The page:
“Once we saw the ease of using Optimizely, the ideas started flying. We wanted to start testing just about everything,” Meerstein says. “We started on the splash page and when we saw success, we continued to build from there.”
Call-to-action button test
The team started optimizing for donations with a test on the main call-to-action in the right upper corner of the homepage. They wanted to see whether button color – blue, green, yellow or red – and word choice – “Contribute,” “Support”, or “Donate” – impacted the likelihood of a visitor to click.
Overall they found that color did not have a definitive impact, but the word “Contribute” did show a statistically significant improvement of 10%
Knowing that “Contribute” converted visitors to click more often than “Donate,” the team changed verbiage all over the site – and in all email messaging – to reflect the test results.
Home page carousel test
Still armed with the goal of maximizing email sign-ups, the team focused the next iteration of testing on the carousel images on the homepage. A carousel is a rotating slideshow of images that designers frequently use to showcase featured content. They tested using a carousel versus a static image offering visitors the chance to win a trip to the Republican National Convention with the headline, “Be There in Tampa.” The main metric they measured was the percentage of visitors who reached the email sign-up confirmation page.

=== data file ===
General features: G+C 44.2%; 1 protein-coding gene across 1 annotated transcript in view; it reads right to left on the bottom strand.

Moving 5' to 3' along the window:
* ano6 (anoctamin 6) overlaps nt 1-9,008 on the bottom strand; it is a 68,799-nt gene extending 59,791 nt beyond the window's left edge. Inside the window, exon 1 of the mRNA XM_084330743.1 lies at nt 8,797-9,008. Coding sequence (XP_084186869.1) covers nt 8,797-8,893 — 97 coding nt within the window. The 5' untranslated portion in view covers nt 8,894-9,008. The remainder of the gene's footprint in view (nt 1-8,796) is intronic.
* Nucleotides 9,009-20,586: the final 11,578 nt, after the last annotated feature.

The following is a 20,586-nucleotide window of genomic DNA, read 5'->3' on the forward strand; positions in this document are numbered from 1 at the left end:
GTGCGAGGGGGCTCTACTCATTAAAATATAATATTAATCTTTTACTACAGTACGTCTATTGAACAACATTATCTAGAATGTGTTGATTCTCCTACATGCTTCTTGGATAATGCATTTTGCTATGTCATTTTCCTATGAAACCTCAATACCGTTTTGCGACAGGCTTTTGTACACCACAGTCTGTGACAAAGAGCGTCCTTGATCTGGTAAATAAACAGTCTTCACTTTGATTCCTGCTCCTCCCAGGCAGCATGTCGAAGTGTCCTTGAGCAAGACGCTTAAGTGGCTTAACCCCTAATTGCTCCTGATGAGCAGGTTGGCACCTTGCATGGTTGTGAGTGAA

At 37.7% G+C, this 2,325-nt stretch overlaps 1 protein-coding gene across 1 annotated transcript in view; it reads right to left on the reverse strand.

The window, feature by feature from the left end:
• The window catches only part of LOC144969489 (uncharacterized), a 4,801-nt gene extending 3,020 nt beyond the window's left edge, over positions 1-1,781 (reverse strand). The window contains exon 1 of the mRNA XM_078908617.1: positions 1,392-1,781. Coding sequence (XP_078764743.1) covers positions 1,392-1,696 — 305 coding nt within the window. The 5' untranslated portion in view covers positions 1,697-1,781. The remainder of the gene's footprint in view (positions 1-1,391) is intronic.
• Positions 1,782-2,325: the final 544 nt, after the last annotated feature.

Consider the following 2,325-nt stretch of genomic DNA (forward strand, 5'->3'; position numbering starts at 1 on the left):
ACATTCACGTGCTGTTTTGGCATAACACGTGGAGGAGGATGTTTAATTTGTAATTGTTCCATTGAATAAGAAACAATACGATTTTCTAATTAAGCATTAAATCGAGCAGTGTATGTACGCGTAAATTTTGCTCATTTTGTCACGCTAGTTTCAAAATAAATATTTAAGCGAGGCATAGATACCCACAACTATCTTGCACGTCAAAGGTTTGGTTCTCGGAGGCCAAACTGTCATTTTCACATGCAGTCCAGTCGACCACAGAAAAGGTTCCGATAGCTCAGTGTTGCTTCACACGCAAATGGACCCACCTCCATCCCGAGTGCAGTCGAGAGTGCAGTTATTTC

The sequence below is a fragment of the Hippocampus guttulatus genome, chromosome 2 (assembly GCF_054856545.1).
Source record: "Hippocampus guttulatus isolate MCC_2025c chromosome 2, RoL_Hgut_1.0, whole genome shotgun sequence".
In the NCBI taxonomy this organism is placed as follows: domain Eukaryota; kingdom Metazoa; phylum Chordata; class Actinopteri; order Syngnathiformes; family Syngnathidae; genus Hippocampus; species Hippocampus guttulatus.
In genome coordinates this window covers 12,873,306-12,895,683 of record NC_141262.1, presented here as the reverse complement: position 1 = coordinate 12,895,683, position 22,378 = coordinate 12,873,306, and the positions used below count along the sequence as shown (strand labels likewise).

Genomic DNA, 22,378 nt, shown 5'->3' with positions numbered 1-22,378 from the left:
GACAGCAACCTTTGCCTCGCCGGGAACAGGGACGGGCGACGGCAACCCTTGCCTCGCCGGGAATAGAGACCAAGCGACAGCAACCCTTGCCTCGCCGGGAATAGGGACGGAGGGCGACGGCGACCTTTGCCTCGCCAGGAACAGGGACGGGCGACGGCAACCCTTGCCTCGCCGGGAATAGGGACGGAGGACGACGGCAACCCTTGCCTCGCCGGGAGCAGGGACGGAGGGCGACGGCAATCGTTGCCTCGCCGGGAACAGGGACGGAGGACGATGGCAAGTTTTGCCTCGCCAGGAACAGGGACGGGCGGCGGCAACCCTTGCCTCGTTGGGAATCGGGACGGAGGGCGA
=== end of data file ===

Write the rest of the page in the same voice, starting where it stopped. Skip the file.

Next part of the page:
They tested four variations:
1. The control – A full page moving carousel.
2. A half-height moving carousel.
3. A static image with an “enter to win” form.
4. A static image with a “learn more” button.
Adding the form to the homepage image increased the percentage of visitors who signed up by 632%.
In this case, visitors seldom reacted to the “Learn More” more button. They reacted extremely well to the immediacy of the sign-up form giving them the chance to win with filling out just two form fields.
State specific splash pages